Lourie is nothing if not a master of jurisprudential judo, so he invents a solution: method claim estoppel. The method claims of the Accenturian patent, claims 8-22, had been found ineligible by the district court, and in an attempt to narrow the issue on appeal the Accenturians only appealed the invalidity of system claims 1-8. This was likely in view of the dangers to business method claims presented in an earlier episode, The Bilski Trap. Lourie used this concession against the Accenturians with impeccable Vulcan logic: Since the system claims included “virtually the same limitations and many of the same software components as the patent ineligible method claims,” the “system claims are simply the method claims implemented on a system for performing the method.” The differences between the system and method claims are nothing more than “minor differences in terminology,” and thus, the claims “rise and fall together.” Accordingly, “[w]hile it is not always true that related system claims are patent-ineligible because similar method claims are, when they exist in the same patent and are shown to contain insignificant meaningful limitations, the conclusion of ineligibility is inescapable.”
And what of the complex and code-replete patent specification, which showed the system was not some generic business method discussed in the context of generic computers, but had a very specific implementation? What about the rule set forth in Who Mourns for Alappat?, that a specially programmed computer is in effect a particular machine, no longer a generic computer, and logically patent-eligible? Or that, in The Olive Branch, Capt. Rader noted that the patent-eligible invention required a “complex interface” and “computer programming,” even though none was specifically disclosed in the patent specification? Lourie dashes this argument to the ground: “[T]he complexity of the implementing software or the level of detail in the specification does not transform a claim reciting only an abstract concept into a patent-eligible system or method.”
Now comes Capt. Rader—this treachery will not stand, this reversal of the rules is too much! First, claim method estoppel is without legal support—“No precedent from the Supreme Court or this court supports this proposition”—and fundamentally unfair: “[T]he court creates a very unsound policy by requiring litigants to appeal the invalidity of every claim or else risk the potential or estoppel or waiver of other claims. In simple words, [the Accenturians’] willingness to narrow issues should not create an admission that defeats [their] appealed claims.” Further, it contradicts what Lourie and four members of the Federal Circuit crew in fact stated in The En Banc Maneuver: “To be clear, the fact that one or more related method claims has failed under § 101, as here, does not dictate that all associated system claims must suffer the same fate ... [A] system claim that builds on the same abstract idea as a patent-ineligible method may well incorporate sufficient additional imitations, computer-based or otherwise, to transform that idea into a patent-eligible application.” Rader calls out Lourie’s mutinous analysis: “In sum, the court actually follows a procedure rejected almost unanimously by this court.”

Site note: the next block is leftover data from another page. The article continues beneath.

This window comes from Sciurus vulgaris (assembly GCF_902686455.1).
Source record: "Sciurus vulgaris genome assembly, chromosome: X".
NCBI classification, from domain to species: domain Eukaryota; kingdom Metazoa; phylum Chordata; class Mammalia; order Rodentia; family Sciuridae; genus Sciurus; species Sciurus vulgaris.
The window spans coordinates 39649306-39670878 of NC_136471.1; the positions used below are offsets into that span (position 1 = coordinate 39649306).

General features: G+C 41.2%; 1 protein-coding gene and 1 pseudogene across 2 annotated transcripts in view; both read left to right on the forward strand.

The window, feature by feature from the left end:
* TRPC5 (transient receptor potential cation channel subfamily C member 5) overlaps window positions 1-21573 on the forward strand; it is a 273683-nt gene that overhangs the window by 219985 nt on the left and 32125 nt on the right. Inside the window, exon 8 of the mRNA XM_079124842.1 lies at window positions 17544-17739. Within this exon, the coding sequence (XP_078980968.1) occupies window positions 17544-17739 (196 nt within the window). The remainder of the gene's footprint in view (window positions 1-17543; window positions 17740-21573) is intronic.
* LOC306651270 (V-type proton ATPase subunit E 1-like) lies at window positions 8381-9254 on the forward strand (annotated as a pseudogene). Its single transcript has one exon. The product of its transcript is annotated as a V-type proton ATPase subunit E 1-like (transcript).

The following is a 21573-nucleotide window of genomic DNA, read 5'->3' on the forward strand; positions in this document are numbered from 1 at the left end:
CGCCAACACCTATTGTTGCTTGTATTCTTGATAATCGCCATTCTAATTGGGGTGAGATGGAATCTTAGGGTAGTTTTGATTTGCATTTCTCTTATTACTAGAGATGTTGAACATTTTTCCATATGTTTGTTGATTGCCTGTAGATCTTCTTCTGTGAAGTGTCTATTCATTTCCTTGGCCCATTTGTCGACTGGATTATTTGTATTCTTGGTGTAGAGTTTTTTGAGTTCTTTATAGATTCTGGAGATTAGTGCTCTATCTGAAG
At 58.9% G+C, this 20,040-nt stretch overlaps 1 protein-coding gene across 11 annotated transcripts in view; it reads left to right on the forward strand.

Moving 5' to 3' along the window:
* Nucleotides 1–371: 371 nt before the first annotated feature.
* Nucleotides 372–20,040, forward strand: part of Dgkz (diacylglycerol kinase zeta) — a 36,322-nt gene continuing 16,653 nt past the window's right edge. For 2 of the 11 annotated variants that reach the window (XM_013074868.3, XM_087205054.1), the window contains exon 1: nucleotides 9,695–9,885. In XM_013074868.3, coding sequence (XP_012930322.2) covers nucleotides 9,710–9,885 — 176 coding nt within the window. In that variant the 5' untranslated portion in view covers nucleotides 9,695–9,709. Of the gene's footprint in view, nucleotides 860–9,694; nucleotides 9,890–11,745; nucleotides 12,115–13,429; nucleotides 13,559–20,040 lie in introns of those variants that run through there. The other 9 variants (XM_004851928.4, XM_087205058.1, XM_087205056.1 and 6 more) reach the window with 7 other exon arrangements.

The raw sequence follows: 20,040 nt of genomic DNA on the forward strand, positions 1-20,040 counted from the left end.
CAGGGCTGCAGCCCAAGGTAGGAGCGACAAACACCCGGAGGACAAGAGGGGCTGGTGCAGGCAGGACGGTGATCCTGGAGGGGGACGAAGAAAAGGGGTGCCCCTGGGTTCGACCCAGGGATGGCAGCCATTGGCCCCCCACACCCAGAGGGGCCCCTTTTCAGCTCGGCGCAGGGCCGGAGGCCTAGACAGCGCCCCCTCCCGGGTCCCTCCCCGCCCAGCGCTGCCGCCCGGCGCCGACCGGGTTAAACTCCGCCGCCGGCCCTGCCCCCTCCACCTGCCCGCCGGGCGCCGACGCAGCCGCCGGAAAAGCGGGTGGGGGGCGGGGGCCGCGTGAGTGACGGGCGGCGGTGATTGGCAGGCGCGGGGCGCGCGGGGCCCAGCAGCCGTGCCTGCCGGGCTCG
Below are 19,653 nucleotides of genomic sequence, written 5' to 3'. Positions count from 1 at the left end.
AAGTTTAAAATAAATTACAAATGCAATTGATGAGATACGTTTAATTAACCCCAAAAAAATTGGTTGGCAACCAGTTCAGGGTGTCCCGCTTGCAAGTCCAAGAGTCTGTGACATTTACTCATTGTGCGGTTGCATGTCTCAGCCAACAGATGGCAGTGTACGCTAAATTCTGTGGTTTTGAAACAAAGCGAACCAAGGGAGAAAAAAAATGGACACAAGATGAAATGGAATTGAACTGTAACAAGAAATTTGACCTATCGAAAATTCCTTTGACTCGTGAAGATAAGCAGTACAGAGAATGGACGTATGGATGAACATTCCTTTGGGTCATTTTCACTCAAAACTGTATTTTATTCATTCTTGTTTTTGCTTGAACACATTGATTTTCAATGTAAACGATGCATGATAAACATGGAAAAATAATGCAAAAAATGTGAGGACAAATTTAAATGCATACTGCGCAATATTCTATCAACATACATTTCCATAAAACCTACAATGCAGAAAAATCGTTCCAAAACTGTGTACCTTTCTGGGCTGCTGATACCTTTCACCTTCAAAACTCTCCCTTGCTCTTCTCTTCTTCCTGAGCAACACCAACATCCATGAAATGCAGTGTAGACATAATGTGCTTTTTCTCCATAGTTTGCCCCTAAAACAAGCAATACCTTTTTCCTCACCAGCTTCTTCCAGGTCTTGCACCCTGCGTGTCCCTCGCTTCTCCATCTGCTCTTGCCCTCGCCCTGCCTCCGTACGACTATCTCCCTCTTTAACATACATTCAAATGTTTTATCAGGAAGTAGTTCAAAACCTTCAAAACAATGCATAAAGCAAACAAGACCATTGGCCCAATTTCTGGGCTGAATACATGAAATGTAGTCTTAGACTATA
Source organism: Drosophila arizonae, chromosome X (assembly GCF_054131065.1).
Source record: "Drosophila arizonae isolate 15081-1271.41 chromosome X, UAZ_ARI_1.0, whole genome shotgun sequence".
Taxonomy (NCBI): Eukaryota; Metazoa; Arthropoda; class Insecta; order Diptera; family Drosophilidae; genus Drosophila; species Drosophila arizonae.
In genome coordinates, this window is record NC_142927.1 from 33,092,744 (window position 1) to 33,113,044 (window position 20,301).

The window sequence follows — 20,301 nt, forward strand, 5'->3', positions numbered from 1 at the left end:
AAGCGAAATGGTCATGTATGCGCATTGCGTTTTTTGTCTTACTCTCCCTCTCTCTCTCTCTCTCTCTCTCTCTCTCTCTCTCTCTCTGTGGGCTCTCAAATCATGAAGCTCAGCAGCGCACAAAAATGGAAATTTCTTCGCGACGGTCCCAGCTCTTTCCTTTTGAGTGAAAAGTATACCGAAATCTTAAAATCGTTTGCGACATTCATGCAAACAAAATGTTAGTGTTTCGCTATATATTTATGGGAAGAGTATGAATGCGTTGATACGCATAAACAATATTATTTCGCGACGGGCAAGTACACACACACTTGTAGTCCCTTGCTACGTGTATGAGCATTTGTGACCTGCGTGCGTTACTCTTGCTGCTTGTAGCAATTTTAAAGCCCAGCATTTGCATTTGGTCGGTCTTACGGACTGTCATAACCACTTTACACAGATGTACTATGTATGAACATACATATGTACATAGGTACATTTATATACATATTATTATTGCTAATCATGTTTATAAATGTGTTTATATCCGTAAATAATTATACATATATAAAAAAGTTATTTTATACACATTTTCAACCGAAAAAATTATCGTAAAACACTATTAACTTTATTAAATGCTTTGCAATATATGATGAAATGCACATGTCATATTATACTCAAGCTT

But this is only Rader’s first blow; he proceeds to show that Lourie’s preemption analysis compels a conclusion that the Accenturian patent is valid by making use of the non-infringement analysis that is the mirror of the preemption inquiry. Is there at least one way to practice the abstract idea that does not infringe some limitation of the claim? If so, then that limitation is meaningful because it prevents the claim from covering all “practical applications”:
Indeed, someone can “generate tasks based on rules to be completed upon the occurrence of an event” in a number of ways without infringing the claims. See CLS Bank, 717 F.3d at 1277 (opinion of Lourie, J.) (“[T]he Supreme Court’s foundational § 101 jurisprudence . . . turns primarily on the practical likelihood of a claim preempting a fundamental concept.”); id. at 1300 (opinion of Rader, C.J.) (“Pre-emption is only a subject matter eligibility problem when a claim preempts all practical uses of an abstract idea.”). For example, one could use a single database rather than the recited multiple databases; one could utilize an electronic claim folder decomposed into a different plurality of levels or into non-insurance related levels (i.e., levels other than a policy level, claim level, participant level, and line level); and one could use something other than a client-server architecture. Moreover, because the claims require specific computer components, a human performing the claimed steps through a combination of physical or mental steps likewise does not infringe. In sum, this system does not preempt anything beyond the specific claims, let alone a broad and undefined concept.